In summary, old and recent studies revealed that blind and sighted people spontaneously produce the same type of facial expression, particularly for basic emotions like happiness, sadness and fear. Furthermore, some differences were found concerning the occurrence of these expressions in infancy. Concerning the capacity of blind subjects to conform to display rules, such as masking a negative emotion with a positive one, a study of adults did not find differences associated with visual experience (Matsumoto & Willingham, 2009). This capacity was also observed in blind children, even though they mask negative emotions less frequently than sighted children (Galati et al. 2003), and verbalize less about this expressive control (Cole et al. 1989).

However, as we will see in the next section, whereas visual experience seems unnecessary to spontaneously produce adequate facial expressions, it does seem to affect the production of voluntary expressions.

The voluntary production of emotional facial expressions are affected by visual experience

In a study comparing spontaneous and voluntary expressions produced by blind individuals, Dumas (1932) suggested that expressions elicited by a real emotional sensation appear to be associated with innate cognitive programs while voluntary expressions are connected with prior visual observation. Dumas’ ideas are then reinforced by Fulcher (1942) in a study of 50 congenitally blind and 118 sighted individuals, males and females, aged 4–21 years. In terms of a developmental view, results showed that the voluntary expressions of blind infants are less pronounced but are still similar to those of sighted but become inadequate at adulthood. Even if blind and sighted subjects use the same facial movements to reproduce emotions, in the first group these movements are less clear and their muscles less pronounced. Webb (1977) obtained similar results in a study aiming to train blind individuals to execute facial expressions. Before training, voluntary expressions produced by subjects received poor rates of recognition by judges. Data revealed a performance improvement following training with a device that allowed participants to have audio feedback while they produced facial movements and made efforts to control them.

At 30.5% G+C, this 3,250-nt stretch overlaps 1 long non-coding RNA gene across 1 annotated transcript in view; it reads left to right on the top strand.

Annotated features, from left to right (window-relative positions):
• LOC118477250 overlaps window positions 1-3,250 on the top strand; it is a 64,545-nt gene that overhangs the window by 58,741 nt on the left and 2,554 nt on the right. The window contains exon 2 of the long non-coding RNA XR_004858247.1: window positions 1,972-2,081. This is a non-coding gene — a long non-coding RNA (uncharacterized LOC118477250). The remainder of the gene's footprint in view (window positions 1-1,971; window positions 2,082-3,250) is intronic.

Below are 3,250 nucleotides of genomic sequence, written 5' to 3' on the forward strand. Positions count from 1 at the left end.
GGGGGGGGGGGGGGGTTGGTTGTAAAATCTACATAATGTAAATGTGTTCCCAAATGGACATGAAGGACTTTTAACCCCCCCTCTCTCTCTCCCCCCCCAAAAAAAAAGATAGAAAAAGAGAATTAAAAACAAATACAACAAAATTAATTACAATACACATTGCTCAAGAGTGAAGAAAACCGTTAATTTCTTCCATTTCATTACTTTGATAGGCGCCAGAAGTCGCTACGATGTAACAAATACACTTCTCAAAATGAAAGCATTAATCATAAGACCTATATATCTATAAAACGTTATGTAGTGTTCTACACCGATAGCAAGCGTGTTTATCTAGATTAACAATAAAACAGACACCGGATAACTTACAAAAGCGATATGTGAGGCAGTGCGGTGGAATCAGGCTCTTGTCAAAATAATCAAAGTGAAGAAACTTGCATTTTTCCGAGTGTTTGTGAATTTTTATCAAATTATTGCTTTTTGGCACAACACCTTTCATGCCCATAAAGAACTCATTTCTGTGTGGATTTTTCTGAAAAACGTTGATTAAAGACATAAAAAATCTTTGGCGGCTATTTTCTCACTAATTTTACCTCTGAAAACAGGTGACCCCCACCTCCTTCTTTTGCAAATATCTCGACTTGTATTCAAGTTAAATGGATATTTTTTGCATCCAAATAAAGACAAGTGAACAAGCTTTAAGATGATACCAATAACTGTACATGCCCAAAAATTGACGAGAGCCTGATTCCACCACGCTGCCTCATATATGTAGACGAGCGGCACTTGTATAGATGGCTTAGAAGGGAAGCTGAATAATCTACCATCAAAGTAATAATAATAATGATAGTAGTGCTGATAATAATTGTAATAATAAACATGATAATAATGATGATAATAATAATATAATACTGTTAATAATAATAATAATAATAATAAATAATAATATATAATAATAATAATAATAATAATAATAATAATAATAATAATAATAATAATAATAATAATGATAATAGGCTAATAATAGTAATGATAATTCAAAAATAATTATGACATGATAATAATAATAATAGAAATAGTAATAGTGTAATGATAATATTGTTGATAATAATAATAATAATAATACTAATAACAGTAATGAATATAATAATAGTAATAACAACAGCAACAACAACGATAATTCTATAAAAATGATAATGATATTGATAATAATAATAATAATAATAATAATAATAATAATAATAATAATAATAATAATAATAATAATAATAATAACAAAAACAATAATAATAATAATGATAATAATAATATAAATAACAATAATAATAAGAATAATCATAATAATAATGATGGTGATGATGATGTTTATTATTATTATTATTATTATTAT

In research comparing voluntary and spontaneous expressions generated by seven congenitally blind children and seven sighted children, aged 6–13 years, Ortega, et al. (1983) showed that blind and sighted spontaneously produce the same action units for the smile. The action unit 12 (lip corner puller, see Fig. 1) was present in 97% of photographs of smiles produced by blind participants and in 96.2% of those produced by sighted participants. The AU 6 was also present but less frequently (46.7% for blind and 79.5% for sighted).

Concerning voluntary expressions, Ortega et al. (1983) asked another group of 15 blind and sighted subjects to produce six facial expressions (surprise, happiness, sadness, anger, fear and disgust). The photographs were evaluated by 44 judges and also measured with FACS. The highest percentage of recognition by judges of expressions produced by blind participants was about 40% (46% for sadness and 40% for happiness). Expressions of surprise and fear obtained very low rates of recognition (11% and 15%, respectively). In expressions produced by sighted, percentages of recognition were globally higher (82% for disgust, 68% for happiness, 38% for fear). Moreover, measures from FACS revealed that facial muscles of sighted matched more clearly with the expected prototypical patterns of basic emotions postulated by Ekman and Friesen (1978) for the expressions of surprise, happiness, anger, fear, and disgust.

Results obtained by Ortega and collaborators seem to confirm a dichotomy between spontaneous and voluntary expressions as revealed in previous studies. However, according to the authors, these results should be interpreted with caution. They noted that the differences between blind and sighted individuals are quantitative and not qualitative. Some expressions produced by blind participants, like happiness and sadness, are better recognized by judges than others, and, particularly for sadness, the percentage of recognition is almost identical to the percentage rate for sighted participants. As in Galati et al. (2001), a common denominator of “unhappiness” associated by judges with the facial expressions of blind individuals can explain these results.